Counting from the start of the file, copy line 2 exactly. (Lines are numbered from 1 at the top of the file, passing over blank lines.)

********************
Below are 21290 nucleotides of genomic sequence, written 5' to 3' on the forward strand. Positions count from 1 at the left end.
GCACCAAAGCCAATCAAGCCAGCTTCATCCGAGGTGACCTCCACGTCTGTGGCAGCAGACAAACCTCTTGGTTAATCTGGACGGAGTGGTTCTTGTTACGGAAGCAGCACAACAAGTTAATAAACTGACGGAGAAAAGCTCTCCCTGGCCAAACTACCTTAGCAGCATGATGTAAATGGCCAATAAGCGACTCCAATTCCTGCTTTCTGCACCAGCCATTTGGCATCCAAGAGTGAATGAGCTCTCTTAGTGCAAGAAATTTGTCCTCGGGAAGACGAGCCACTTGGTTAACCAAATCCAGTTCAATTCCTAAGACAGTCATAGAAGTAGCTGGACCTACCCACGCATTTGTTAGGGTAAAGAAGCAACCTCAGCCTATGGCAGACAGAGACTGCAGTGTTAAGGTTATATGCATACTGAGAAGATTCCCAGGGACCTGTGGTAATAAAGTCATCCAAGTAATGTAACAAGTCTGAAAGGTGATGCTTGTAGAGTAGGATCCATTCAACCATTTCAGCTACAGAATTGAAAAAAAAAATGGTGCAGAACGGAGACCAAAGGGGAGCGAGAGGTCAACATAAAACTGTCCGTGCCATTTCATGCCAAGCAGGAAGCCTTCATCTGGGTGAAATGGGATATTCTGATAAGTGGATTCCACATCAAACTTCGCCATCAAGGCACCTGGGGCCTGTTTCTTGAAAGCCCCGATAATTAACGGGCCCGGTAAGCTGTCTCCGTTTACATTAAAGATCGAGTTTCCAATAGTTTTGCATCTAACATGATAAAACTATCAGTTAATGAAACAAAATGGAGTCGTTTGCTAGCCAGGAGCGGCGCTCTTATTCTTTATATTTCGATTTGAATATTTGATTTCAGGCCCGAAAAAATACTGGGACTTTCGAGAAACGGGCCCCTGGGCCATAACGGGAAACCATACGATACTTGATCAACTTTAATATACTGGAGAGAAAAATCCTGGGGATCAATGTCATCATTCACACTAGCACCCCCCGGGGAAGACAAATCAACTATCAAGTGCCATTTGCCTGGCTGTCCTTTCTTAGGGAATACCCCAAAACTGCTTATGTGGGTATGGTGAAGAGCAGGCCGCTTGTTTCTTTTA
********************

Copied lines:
GCACCAAAGCCAATCAAGCCAGCTTCATCCGAGGTGACCTCCACGTCTGTGGCAGCAGACAAACCTCTTGGTTAATCTGGACGGAGTGGTTCTTGTTACGGAAGCAGCACAACAAGTTAATAAACTGACGGAGAAAAGCTCTCCCTGGCCAAACTACCTTAGCAGCATGATGTAAATGGCCAATAAGCGACTCCAATTCCTGCTTTCTGCACCAGCCATTTGGCATCCAAGAGTGAATGAGCTCTCTTAGTGCAAGAAATTTGTCCTCGGGAAGACGAGCCACTTGGTTAACCAAATCCAGTTCAATTCCTAAGACAGTCATAGAAGTAGCTGGACCTACCCACGCATTTGTTAGGGTAAAGAAGCAACCTCAGCCTATGGCAGACAGAGACTGCAGTGTTAAGGTTATATGCATACTGAGAAGATTCCCAGGGACCTGTGGTAATAAAGTCATCCAAGTAATGTAACAAGTCTGAAAGGTGATGCTTGTAGAGTAGGATCCATTCAACCATTTCAGCTACAGAATTGAAAAAAAAAATGGTGCAGAACGGAGACCAAAGGGGAGCGAGAGGTCAACATAAAACTGTCCGTGCCATTTCATGCCAAGCAGGAAGCCTTCATCTGGGTGAAATGGGATATTCTGATAAGTGGATTCCACATCAAACTTCGCCATCAAGGCACCTGGGGCCTGTTTCTTGAAAGCCCCGATAATTAACGGGCCCGGTAAGCTGTCTCCGTTTACATTAAAGATCGAGTTTCCAATAGTTTTGCATCTAACATGATAAAACTATCAGTTAATGAAACAAAATGGAGTCGTTTGCTAGCCAGGAGCGGCGCTCTTATTCTTTATATTTCGATTTGAATATTTGATTTCAGGCCCGAAAAAATACTGGGACTTTCGAGAAACGGGCCCCTGGGCCATAACGGGAAACCATACGATACTTGATCAACTTTAATATACTGGAGAGAAAAATCCTGGGGATCAATGTCATCATTCACACTAGCACCCCCCGGGGAAGACAAATCAACTATCAAGTGCCATTTGCCTGGCTGTCCTTTCTTAGGGAATACCCCAAAACTGCTTATGTGGGTATGGTGAAGAGCAGGCCGCTTGTTTCTTTTA